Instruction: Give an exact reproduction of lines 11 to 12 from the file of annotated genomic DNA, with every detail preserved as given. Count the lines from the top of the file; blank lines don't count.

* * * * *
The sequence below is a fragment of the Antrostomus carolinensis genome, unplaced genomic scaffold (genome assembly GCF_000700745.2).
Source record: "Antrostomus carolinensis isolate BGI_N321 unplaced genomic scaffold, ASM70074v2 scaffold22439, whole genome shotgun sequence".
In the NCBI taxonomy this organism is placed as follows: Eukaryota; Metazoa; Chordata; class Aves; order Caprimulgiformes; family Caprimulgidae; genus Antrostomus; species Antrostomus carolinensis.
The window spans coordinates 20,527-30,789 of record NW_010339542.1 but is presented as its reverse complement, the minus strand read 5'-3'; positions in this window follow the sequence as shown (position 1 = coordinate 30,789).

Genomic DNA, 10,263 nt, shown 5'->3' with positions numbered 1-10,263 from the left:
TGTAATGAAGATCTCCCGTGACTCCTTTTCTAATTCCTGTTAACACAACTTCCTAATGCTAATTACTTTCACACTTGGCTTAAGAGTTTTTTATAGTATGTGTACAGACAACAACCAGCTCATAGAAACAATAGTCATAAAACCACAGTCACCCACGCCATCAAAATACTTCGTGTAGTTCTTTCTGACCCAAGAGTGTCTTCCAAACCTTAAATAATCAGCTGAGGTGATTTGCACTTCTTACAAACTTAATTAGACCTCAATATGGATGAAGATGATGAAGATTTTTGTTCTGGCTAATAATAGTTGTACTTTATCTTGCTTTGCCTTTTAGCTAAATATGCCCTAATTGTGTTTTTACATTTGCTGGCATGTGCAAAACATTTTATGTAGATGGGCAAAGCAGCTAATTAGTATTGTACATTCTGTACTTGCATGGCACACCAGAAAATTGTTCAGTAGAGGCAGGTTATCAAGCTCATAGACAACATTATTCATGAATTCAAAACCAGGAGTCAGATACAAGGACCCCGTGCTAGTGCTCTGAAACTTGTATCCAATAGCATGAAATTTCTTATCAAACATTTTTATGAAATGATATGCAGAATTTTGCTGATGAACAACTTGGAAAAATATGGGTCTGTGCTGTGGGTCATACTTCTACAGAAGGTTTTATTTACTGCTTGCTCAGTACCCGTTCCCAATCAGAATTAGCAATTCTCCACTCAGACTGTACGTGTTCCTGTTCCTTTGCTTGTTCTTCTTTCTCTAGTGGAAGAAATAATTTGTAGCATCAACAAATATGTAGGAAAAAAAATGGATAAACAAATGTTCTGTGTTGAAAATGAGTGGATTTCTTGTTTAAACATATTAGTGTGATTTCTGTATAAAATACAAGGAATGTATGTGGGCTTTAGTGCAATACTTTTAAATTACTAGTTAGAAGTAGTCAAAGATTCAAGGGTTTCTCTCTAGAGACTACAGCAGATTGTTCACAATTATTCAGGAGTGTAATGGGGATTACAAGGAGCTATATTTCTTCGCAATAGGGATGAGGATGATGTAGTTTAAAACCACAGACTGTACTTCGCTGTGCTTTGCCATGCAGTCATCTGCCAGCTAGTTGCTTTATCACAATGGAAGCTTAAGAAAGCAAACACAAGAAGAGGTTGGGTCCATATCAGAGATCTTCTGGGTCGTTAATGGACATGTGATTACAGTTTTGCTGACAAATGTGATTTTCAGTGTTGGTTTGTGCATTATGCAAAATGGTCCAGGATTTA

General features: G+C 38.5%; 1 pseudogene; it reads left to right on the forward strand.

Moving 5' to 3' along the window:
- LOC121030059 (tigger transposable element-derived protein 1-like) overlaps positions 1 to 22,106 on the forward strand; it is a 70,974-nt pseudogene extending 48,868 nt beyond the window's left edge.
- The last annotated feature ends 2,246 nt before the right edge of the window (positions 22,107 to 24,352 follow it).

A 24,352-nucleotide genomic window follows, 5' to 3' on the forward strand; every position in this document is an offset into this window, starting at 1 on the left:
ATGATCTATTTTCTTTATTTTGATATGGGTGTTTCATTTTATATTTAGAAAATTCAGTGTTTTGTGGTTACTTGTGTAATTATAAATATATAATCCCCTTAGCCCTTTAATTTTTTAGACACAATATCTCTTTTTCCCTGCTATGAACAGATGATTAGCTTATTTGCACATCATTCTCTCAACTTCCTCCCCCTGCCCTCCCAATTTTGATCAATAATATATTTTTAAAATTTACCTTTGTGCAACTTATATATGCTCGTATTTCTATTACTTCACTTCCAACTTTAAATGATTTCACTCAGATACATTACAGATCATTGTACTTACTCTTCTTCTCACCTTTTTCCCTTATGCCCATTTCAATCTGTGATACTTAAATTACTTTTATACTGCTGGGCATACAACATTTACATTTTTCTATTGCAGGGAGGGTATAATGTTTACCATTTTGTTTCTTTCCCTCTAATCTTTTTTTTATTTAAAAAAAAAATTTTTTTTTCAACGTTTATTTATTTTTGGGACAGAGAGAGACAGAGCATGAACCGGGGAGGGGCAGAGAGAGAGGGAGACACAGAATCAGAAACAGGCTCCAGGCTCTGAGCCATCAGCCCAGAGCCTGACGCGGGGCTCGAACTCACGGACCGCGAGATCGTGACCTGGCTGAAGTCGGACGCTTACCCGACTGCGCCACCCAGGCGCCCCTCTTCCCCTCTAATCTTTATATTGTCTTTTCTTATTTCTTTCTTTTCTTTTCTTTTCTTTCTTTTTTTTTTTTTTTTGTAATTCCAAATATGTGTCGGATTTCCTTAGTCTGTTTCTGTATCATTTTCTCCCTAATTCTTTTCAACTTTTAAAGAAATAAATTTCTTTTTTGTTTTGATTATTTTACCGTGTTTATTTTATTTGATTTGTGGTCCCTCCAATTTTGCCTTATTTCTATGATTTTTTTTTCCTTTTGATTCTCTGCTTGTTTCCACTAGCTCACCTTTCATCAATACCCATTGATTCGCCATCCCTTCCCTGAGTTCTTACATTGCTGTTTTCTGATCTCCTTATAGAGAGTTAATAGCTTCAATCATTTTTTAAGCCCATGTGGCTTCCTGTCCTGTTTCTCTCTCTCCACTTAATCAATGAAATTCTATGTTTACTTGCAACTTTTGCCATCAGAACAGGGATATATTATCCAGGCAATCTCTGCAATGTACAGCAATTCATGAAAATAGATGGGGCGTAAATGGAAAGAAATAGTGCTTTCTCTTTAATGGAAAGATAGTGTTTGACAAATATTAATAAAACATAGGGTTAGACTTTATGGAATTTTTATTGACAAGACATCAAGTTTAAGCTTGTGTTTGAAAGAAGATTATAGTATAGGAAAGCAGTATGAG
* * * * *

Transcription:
A 24,352-nucleotide genomic window follows, 5' to 3' on the forward strand; every position in this document is an offset into this window, starting at 1 on the left:
ATGATCTATTTTCTTTATTTTGATATGGGTGTTTCATTTTATATTTAGAAAATTCAGTGTTTTGTGGTTACTTGTGTAATTATAAATATATAATCCCCTTAGCCCTTTAATTTTTTAGACACAATATCTCTTTTTCCCTGCTATGAACAGATGATTAGCTTATTTGCACATCATTCTCTCAACTTCCTCCCCCTGCCCTCCCAATTTTGATCAATAATATATTTTTAAAATTTACCTTTGTGCAACTTATATATGCTCGTATTTCTATTACTTCACTTCCAACTTTAAATGATTTCACTCAGATACATTACAGATCATTGTACTTACTCTTCTTCTCACCTTTTTCCCTTATGCCCATTTCAATCTGTGATACTTAAATTACTTTTATACTGCTGGGCATACAACATTTACATTTTTCTATTGCAGGGAGGGTATAATGTTTACCATTTTGTTTCTTTCCCTCTAATCTTTTTTTTATTTAAAAAAAAAATTTTTTTTTCAACGTTTATTTATTTTTGGGACAGAGAGAGACAGAGCATGAACCGGGGAGGGGCAGAGAGAGAGGGAGACACAGAATCAGAAACAGGCTCCAGGCTCTGAGCCATCAGCCCAGAGCCTGACGCGGGGCTCGAACTCACGGACCGCGAGATCGTGACCTGGCTGAAGTCGGACGCTTACCCGACTGCGCCACCCAGGCGCCCCTCTTCCCCTCTAATCTTTATATTGTCTTTTCTTATTTCTTTCTTTTCTTTTCTTTTCTTTCTTTTTTTTTTTTTTTTGTAATTCCAAATATGTGTCGGATTTCCTTAGTCTGTTTCTGTATCATTTTCTCCCTAATTCTTTTCAACTTTTAAAGAAATAAATTTCTTTTTTGTTTTGATTATTTTACCGTGTTTATTTTATTTGATTTGTGGTCCCTCCAATTTTGCCTTATTTCTATGATTTTTTTTTCCTTTTGATTCTCTGCTTGTTTCCACTAGCTCACCTTTCATCAATACCCATTGATTCGCCATCCCTTCCCTGAGTTCTTACATTGCTGTTTTCTGATCTCCTTATAGAGAGTTAATAGCTTCAATCATTTTTTAAGCCCATGTGGCTTCCTGTCCTGTTTCTCTCTCTCCACTTAATCAATGAAATTCTATGTTTACTTGCAACTTTTGCCATCAGAACAGGGATATATTATCCAGGCAATCTCTGCAATGTACAGCAATTCATGAAAATAGATGGGGCGTAAATGGAAAGAAATAGTGCTTTCTCTTTAATGGAAAGATAGTGTTTGACAAATATTAATAAAACATAGGGTTAGACTTTATGGAATTTTTATTGACAAGACATCAAGTTTAAGCTTGTGTTTGAAAGAAGATTATAGTATAGGAAAGCAGTATGAG